Message from the AJA Chair

Liz Grant
Chair of AJA

Welcome to the new website of the Association of Jungian Analysts (AJA). I expect you find yourself here for different reasons: perhaps you are interested in Jungian Analytical Psychology and want to know more; maybe you are interested in AJA itself; or maybe you simply stumbled upon the site by accident However you got here, have a look round enjoy the images and words which accompany them; let them tell you who we are.

AJA’s beginnings.
AJA came into being in 1977. Gerhard Adler, who had worked closely with Jung, was inspired to create a training where symbolic and spiritual aspects of analytical psychology had their place alongside developmental issues. He and his wife Hella, together with a small group of analysts, left the London Jungian Association they were part of and began a new training. At this time training took place in private homes; the new group was essentially ‘homeless’ until in 1984, when we took up residence in an apartment in North London. Looking back on this moment in time, we can understand the separation as resembling the moment in everyone’s life when we leave home to create our own way in life.

AJA grew slowly: beginning with a small group we have grown over fifty members plus a strong group of candidates. Initially largely London based, now over half of our membership comes from different parts of the UK and elsewhere.

What is our purpose? What are we here for?
AJA has provided training for potential analysts right from the beginning of our existence. True to our origins, we seek to hold a centre place between developmental, classical, and archetypal thinking. This can be seen in our training syllabus as well as in the choice of external seminar leaders who are invited to teach. Holding the middle ground is not always a comfortable place to be and at times it can feel more like holding extremes together; And it is also a creative place where new thoughts and ideas can emerge.

An important feature of our training is expressed in its title, Jungian Analytical Training for Qualified Psychotherapists (JATQP). Our candidates are all qualified psychotherapists, and they bring with them their experience of working with a variety of people. Monthly weekend seminars enable candidates to continue their own practice during the week. The aim is not a ‘conversion’ that turns its back on what has already been learnt but rather an energetic integration of previous experience with the concepts and theoretical base of Analytical psychology as expounded by Carl Jung. More details of the training can be found in another section of the website.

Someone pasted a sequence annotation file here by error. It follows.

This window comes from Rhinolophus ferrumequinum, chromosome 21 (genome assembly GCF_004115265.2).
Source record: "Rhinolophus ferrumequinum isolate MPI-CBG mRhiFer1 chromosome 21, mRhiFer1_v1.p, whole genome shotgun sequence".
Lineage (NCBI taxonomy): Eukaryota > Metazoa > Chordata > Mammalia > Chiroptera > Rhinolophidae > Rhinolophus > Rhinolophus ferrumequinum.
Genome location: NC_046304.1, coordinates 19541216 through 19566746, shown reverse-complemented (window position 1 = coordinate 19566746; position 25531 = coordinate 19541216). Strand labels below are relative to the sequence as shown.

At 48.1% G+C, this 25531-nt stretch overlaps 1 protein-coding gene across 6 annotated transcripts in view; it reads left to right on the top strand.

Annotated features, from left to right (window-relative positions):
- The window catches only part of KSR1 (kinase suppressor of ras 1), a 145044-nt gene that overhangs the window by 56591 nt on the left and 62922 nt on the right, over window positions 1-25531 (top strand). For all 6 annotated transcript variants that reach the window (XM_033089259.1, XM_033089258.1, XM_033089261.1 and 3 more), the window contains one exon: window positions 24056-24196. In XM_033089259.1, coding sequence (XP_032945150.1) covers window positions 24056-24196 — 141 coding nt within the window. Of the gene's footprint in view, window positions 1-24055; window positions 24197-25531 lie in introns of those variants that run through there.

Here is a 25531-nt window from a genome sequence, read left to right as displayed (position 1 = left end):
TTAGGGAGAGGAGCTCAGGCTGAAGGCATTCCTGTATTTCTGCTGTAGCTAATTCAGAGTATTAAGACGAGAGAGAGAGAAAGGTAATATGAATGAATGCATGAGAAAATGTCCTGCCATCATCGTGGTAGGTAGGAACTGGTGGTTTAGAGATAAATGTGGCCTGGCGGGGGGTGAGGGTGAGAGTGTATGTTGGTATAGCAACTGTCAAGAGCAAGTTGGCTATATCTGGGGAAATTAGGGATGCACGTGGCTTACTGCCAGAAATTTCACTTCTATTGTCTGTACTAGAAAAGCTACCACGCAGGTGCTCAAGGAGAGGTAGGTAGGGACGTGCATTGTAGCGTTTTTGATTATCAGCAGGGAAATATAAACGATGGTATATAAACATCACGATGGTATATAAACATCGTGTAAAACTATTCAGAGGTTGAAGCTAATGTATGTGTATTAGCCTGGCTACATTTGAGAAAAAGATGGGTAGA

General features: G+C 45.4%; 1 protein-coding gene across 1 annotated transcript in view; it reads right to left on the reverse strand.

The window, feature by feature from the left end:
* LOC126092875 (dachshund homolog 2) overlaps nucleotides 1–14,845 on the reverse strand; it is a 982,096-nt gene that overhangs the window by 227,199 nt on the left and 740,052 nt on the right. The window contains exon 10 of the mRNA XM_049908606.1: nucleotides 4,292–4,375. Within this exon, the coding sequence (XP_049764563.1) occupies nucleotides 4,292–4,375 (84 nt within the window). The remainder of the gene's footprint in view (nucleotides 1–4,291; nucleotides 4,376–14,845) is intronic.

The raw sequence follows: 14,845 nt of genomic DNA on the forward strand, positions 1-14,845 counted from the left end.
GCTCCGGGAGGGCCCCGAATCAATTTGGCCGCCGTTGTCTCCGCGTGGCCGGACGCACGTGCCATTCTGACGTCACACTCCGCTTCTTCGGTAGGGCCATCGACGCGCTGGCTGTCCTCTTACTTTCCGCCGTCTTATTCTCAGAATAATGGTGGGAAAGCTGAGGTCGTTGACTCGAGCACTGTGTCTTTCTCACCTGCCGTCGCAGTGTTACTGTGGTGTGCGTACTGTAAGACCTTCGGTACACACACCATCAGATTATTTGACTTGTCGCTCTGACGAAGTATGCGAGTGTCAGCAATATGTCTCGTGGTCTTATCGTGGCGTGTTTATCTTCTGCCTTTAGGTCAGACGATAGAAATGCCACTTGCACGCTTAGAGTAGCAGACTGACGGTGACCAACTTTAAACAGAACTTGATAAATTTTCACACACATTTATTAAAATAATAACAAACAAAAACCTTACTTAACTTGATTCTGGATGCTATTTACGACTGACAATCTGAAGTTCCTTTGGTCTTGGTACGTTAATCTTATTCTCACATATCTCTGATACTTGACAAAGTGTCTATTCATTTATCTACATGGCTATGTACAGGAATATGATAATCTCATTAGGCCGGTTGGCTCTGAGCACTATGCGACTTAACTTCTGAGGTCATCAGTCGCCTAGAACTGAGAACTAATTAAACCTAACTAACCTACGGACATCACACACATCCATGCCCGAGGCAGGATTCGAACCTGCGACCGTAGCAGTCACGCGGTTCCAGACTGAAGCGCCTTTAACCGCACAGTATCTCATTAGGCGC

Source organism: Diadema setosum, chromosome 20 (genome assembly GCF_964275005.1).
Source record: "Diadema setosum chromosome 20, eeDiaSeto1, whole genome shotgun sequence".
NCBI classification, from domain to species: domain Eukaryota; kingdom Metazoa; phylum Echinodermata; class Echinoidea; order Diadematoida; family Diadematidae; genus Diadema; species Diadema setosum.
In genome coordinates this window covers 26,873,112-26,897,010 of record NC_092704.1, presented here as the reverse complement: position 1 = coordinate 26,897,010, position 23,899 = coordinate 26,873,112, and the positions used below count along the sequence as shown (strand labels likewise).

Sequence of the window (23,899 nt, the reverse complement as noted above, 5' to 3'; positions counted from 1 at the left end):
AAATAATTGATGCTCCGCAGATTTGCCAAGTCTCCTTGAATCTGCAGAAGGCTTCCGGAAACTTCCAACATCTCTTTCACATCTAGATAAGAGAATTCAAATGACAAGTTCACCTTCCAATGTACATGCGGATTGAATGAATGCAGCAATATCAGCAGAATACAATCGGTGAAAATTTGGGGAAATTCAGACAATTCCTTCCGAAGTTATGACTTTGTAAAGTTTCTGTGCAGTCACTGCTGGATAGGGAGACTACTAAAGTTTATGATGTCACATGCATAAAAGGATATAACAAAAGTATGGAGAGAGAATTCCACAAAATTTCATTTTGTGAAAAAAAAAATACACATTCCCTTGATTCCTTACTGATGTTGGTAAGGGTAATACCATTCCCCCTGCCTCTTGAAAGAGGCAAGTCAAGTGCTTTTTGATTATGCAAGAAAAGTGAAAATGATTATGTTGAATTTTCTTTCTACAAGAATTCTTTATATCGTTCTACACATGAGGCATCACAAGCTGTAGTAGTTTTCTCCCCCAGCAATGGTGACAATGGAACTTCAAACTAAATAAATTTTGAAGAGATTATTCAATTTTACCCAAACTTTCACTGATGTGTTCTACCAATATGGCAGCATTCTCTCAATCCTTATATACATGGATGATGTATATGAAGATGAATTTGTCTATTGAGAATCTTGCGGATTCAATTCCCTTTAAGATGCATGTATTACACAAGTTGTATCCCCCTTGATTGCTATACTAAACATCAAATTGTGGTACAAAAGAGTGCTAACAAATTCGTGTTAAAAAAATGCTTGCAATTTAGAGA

Our new premises in Camden allows us to offer seminars, workshops for members of AJA as well as to the public – there is an increased interest in Jung and Jungian concepts at the present time. These events are advertised in the events section of this website. The majority are in hybrid form – participants can come in person or join us online. One of the fruits of lockdown has been the discovery of new means of communication through Zoom and other similar programmes.

We are also active members of the International Association of Analytical Psychology (IAAP). This challenges us who look outside of the walls of our premises. Many of our number have been involved in trainings in countries where initially there were few Jungians. This has had an impact on us as a group and increased our awareness of different realities to our own. It is stimulating to see the spread on analytical psychology in so many parts of the world.

Opening and Changing
We are launching our new website during a time that is challenging and uncertain– globally we are experiencing tremendous flux and turmoil. The tragic war in Ukraine; the devastating effect of climate change, the migration of peoples in search of a safe place in which to live; a general disillusionment with the political world. How can we not be affected by this? The despair and anxiety that many people are experiencing is to be heard in all our consulting rooms.

One of Jung’s most well-known quotes is ‘Who looks inside dreams, who looks outside awakes.’ Looking inside using our different personal functions cannot be separated from the context in which we live. Jung shows us the interrelated nature of inner and outer worlds.

If you want to know more about us you can contact us.

Liz Grant
Chair of the Association of Jungian Analysts

Skip to content